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Henry Wadsworth Longfellow, ed. Poems of Places: An Anthology in 31 Volumes.
Switzerland and Austria: Vol. XVI. 1876–79.

Austria: Prague, Bohemia

The Old Clock of Prague

By Josiah Gilbert Holland (1819–1881)

THERE ’s a curious clock in the city of Prague—

A remarkable old astronomical clock—

With a dial whose outline is that of an egg,

And with figures and fingers a wonderful stock.

It announces the dawn and the death of the day,

Shows the phases of moons, and the changes of tides,

Counts the months and the years as they vanish away,

And performs quite a number of marvels besides.

At the left of the dial a skeleton stands;

And aloft hangs a musical bell in the tower,

Which he rings, by a rope that he holds in his hands,

In his punctual function of striking the hour.

And the skeleton nods, as he tugs at the rope,

At an odd little figure that eyes him aghast,

As a hint that the bell rings the knell of his hope,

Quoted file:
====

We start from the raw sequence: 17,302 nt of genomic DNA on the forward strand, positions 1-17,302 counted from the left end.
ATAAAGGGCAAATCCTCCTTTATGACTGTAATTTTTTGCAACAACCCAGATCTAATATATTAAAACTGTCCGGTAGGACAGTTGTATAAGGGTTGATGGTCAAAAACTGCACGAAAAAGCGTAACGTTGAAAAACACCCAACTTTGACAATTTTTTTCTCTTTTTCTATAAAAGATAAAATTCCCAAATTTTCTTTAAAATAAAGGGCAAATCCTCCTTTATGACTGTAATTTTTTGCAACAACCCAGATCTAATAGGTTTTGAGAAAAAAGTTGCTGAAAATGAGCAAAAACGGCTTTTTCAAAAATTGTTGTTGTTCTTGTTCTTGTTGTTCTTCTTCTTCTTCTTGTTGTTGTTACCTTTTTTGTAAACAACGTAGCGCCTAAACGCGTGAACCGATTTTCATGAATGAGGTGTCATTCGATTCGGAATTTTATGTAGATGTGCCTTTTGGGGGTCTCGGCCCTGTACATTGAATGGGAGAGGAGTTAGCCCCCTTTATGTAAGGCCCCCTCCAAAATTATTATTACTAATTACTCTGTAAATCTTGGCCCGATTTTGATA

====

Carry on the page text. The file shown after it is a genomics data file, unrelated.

And the hour that is solemnly tolled is his last.

And the effigy turns its queer features away

(Much as if for a snickering fit or a sneeze),

With a shrug and a shudder, that struggle to say:

“Pray excuse me, but—just an hour more, if you please!”

But the funniest sight, of the numerous sights

Which the clock has to show to the people below,

Is the Holy Apostles in tunics and tights,

Who revolve in a ring, or proceed in a row.

Their appearance can hardly be counted sublime;

And their movements are formal, it must be allowed;

But they ’re prompt, for they always appear upon time,

And polite, for they bow very low to the crowd.

This machine (so reliable papers record)

Was the work, from his own very clever design,

Of one Hanusch, who died in the year of our Lord

One thousand four hundred and ninety and nine.

Did the people receive it with honor? you ask;

Did it bring a reward to the builder? Ah, well!

It was proper that they should have paid for the task!

And they did, in a way that it shocks me to tell.

For suspecting that Hanusch might grow to be vain,

Or that cities around them might covet their prize,

They invented a story that he was insane,

And to stop him from labor, extinguished his eyes!

But the cunning old artist, though dying in shame,

May be sure that he labored and lived not amiss;

For his clock has outlasted the foes of his fame,

And the world owes him much for a lesson like this:

That a private success is a public offence,

That a citizen’s fame is a city’s disgrace,

And that both should be shunned by a person of sense,

Who would live with a whole pair of eyes in his face.